- When entering a foreign room, place luggage in the bathtub and do an inspection, then store luggage on racks set away from the wall or hang items up
- Bring your own hangers for items that will be pressed or hung up
- Visually inspect the ironing board PRIOR to using it, there have been reports of bed bugs on these items since they are often removed/cleaned with the hotel linens causing exposures.
- Put any suspect items in sealed plastic bags until you can heat treat them or have them professionally treated with Sulfuryl Flouride.
- Put everything you can into the dryer on HIGH (122 degrees minimum for 60 minutes)
Staying Home (ugh! The “in-law” are coming Home for the Holidays )
If you’re having guests at your house for the holidays, follow the tips below to help minimize the chance of bed bugs hitchhiking in on them.
- Before guests arrive, reduce clutter and vacuum floors, rugs and curtains.
- Also, encase every mattress, box spring and pillow with protectors that feature bed bug proof fabric and reinforced seams and zippers.
- Don’t allow anyone to wear shoes inside the home. Leave shoes outside, place them in sealed plastic bins or bags and/or heat treat them in the dryer.
- Keep a designated place where guests can keep their coats, purses, etc. and do not place belongings on couches, beds, etc.
- Have your home pre-treated by a referred pest control operator before the holidays for added protection.
We here at BBFS hope this information helps you have the best possible 2011 Holiday Season if your staying home and having guests, if your traveling for family/friends, or if you are simply getting away for some gourmet turkey fixings or winter wonderland fun. Help spread the word and share this blog and information with your closest friends & family. Happy Holidays from BBFS!
The next time that you travel, you might want to follow these tips:
Use a flashlight or UV light to inspect your hotel room for live bed bugs or evidence of activity such as fecal material, shed skins or bloodspots. If room is suspect, request a different room.
Using a business card and hand lens to examine the cracks and crevices around the mattress, bed frame, headboard (most will lift off the wall easily), carpet edges, picture frames, closets, nightstands, luggage racks and dressers to inspect for evidence.
Move the bed away from the wall or headboard if possible. The number one trouble spot in hotels is the headboard (if any). Number two are the picture frames directly above/behind the headboard area.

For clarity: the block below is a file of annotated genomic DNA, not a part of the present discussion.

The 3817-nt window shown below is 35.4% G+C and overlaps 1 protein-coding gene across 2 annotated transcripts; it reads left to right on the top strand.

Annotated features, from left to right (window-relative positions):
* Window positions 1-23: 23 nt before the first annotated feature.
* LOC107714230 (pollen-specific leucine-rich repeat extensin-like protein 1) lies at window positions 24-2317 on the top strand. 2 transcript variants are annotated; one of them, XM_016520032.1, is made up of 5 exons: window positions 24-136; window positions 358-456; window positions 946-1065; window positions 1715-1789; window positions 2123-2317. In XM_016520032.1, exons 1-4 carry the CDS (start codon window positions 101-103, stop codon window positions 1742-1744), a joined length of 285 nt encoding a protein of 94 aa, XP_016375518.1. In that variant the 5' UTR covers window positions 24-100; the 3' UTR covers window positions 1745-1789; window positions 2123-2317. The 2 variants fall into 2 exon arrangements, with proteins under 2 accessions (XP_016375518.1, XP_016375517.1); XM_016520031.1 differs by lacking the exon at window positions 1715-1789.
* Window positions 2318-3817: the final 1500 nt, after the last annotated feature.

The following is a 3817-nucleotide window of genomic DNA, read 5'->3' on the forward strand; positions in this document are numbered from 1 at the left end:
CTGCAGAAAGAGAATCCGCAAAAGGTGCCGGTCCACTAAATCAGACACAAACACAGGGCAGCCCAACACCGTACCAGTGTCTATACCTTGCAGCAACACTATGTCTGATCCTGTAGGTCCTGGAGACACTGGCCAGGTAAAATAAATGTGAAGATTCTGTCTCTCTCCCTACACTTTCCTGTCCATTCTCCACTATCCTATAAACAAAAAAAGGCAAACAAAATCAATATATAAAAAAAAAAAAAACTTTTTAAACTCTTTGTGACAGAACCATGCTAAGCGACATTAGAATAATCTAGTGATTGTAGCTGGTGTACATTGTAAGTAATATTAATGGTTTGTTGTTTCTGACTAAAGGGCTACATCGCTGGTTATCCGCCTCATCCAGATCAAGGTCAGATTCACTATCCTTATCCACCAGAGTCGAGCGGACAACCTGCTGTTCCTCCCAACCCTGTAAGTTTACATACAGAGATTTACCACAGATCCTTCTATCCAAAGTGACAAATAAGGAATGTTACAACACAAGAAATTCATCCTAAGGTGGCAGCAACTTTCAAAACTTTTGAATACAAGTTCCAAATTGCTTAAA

Don’t unpack leave your clothes in a closed suitcase, knapsack or zipped up clothing bag. You might want to tape the zipper or put it in a large clear plastic bag.
Keep your suitcase, etc. away from bed and don’t leave clothes laying about or in dresser drawers.
If traveling light, hang your clothing bag on the shower rod in the bathroom
Bag and Seal pajamas in a clear plastic bag and examine later.
Check yourself for bites or itching, although bed bug bites are not always immediately noticeable.
When you get home:
Unpack over a white sheet, directly launder washables in water over 140 degrees and then dry on high heat for an hour minimum. Dry cleaning is NOT as effective as previously thought, so save your money there… Consider a dry-vapor steam machine for yourself or a heating solution, such as a PackTite, Bed Bug Annihilator or BBFS’s Cimex SMART Cube.
Inspect and vacuum suitcases before putting them away. If you think you may have come into contact with pests you might consider having the items treated further off-site prior to unpacking at home.
Travel with large, clear plastic bags and enclose suitcase, clothing bag and all belongings (including what you are wearing prior to returning home (change in the car, driveway or garage) and seal with tape. Consider having items fumigated using Vikane gas fumigant, subjected to a controlled heat treatment of over 135 degrees for one hour minimum or treated with a topical, aerosol insecticide labeled for use on bed bugs.
Some additional information:
NYC.gov “Guide to Stop Bed Bugs in Hotels Safely” (PDF)